Vol. 12 No 3 | Spring 2010
The future of assisted reproduction
A/Prof Peter Illingworth

This article is 14 years old and may no longer reflect current clinical practice.

2010 is the 30th birthday of Candice Reed, Australia’s first in vitro fertilisation (IVF) baby. The first 30 years of IVF have been revolutionary times. In the early days, pregnancies were few and far between and every baby born was a cause for celebration.

In the 30 years since, there has been a steady increase in our understanding of the growth needs of early embryos, we have refined ovarian stimulation regimes and, in the major breakthrough of the 1990s, developed intracytoplasmic sperm injection (ICSI) as a treatment for male factor infertility. We have now reached the point where IVF treatment is commonplace and one in thirty babies in Australia is born from assisted reproduction. So what does the future hold now for ART?

Developments in cryobiology

There have been some striking developments in cryobiology. Alan Trounson’s team in Melbourne were pioneers in achieving pregnancies from cryopreserved embryos and this approach has since become a central part of any modern ART program, contributing to 34 per cent of the births from ART in Australia and New Zealand in 2007.1 By comparison, the freezing of unfertilised oocytes was considered, until recently, to have only a very low prospect of success. However, in the past few years, a number of centres around the world have applied the emerging technology of vitrification to the freezing of oocytes and have reported success rates that are only slightly lower than those for cryopreserved embryos.2

Figure 1. Intracytoplasmic sperm injection (ICSI) is one of the major breakthroughs in ART in the early nineties.

If these success rates can be reproduced in Australia, the ability to store oocytes prior to fertilisation could make a significant contribution to addressing one of the big ethical concerns of ART, the gradual accumulation of large numbers of early human embryos in storage. In addition, this development has great importance for single women who may seek some form of ‘reproductive insurance’ prior to undergoing cancer treatment. However, the role of ’social’ oocyte freezing in women with age-related fertility decline is less clear. It is important to note that success rates from oocyte freezing around the world have been exceptionally variable.2 In addition, experience of thawing (as opposed to freezing) of unfertilised oocytes in Australia remains limited and one cannot extrapolate from large overseas egg-freezing programs, using young egg donors, to the anticipated outcome for a 38-year-old woman in Australia.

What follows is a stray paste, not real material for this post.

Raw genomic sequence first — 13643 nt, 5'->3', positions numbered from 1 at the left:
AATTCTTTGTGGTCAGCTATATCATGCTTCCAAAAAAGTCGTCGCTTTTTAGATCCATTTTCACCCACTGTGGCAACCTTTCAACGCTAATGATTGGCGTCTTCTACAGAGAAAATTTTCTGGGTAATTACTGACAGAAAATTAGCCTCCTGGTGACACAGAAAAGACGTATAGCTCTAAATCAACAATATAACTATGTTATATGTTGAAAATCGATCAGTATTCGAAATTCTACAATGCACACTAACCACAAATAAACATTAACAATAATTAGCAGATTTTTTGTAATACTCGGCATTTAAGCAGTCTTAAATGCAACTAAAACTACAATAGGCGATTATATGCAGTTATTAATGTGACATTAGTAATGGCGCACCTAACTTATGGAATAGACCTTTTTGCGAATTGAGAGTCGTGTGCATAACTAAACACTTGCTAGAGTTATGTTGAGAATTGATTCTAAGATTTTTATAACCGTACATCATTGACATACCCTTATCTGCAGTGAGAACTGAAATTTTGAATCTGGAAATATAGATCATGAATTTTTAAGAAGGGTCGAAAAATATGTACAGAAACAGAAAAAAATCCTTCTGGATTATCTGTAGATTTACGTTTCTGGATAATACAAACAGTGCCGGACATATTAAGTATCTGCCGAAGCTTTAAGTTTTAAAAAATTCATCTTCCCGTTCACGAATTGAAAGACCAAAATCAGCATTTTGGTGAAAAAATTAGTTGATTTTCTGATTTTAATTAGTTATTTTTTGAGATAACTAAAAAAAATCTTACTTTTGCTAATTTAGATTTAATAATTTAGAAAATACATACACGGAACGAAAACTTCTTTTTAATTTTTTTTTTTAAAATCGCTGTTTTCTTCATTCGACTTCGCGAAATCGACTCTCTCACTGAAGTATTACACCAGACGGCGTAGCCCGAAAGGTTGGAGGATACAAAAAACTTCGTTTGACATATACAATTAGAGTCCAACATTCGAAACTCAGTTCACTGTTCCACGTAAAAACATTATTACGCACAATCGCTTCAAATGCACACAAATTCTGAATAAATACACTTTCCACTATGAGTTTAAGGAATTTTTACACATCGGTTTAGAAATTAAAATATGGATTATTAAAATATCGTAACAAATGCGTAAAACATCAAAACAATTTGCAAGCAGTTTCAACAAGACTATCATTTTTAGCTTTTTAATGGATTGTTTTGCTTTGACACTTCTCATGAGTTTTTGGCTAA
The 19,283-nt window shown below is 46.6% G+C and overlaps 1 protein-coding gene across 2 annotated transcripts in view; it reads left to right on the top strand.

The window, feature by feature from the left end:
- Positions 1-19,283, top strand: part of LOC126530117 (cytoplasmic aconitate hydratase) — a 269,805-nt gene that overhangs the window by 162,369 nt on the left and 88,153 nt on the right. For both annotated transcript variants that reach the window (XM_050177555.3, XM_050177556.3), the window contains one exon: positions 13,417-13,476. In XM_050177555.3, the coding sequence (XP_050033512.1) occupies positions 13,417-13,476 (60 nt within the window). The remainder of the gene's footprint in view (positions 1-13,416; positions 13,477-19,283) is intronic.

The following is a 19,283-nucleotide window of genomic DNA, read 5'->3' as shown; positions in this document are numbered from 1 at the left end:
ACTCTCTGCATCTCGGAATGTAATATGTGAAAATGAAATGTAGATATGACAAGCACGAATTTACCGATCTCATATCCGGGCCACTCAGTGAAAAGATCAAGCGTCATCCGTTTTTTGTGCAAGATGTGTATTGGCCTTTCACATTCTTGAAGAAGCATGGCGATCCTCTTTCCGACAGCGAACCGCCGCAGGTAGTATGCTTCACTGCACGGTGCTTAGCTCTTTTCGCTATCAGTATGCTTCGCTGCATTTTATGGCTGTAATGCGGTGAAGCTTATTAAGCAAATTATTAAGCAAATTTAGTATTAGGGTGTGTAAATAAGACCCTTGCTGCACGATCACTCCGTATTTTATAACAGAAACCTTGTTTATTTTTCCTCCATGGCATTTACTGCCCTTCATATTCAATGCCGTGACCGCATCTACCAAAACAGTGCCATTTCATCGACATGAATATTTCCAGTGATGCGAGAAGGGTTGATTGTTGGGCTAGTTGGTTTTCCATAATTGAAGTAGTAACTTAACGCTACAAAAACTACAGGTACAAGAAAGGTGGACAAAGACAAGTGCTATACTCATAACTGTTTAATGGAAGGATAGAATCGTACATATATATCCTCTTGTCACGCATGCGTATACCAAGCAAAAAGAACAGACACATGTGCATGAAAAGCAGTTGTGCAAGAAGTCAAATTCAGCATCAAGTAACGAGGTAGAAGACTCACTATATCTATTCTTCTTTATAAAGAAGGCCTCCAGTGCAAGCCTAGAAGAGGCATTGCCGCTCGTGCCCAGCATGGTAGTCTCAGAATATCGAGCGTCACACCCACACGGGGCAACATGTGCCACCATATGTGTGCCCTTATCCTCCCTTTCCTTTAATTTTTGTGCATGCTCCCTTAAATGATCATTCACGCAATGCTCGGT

Refinements in stimulation regimes

A major focus of clinicians in Australia will be to continue to strive to make IVF easier for women going through it. The development, in the past decade, of pen-style injection systems, the use of lower follicle-stimulating hormone (FSH) dosages and, critically, the move towards greater uptake of gonadotropin-releasing hormone (GnRH) antagonist down-regulation protocols, have all served to make an IVF cycle significantly less of an ordeal than before.

Looking into the near future, it is likely the trend towards lower dosages and greater uptake of antagonists will continue. Recombinant long-acting FSH combines the FSH molecule with the beta-chain extension of human chorionic gonadotrophin (hCG) to give a form of FSH with an action lasting for a full seven days.3 There remain significant concerns about the potential for such a molecule to increase the risk of ovarian hyperstimulation syndrome. However, there is no doubt that, for carefully selected patients, one single FSH injection instead of seven daily injections will be attractive.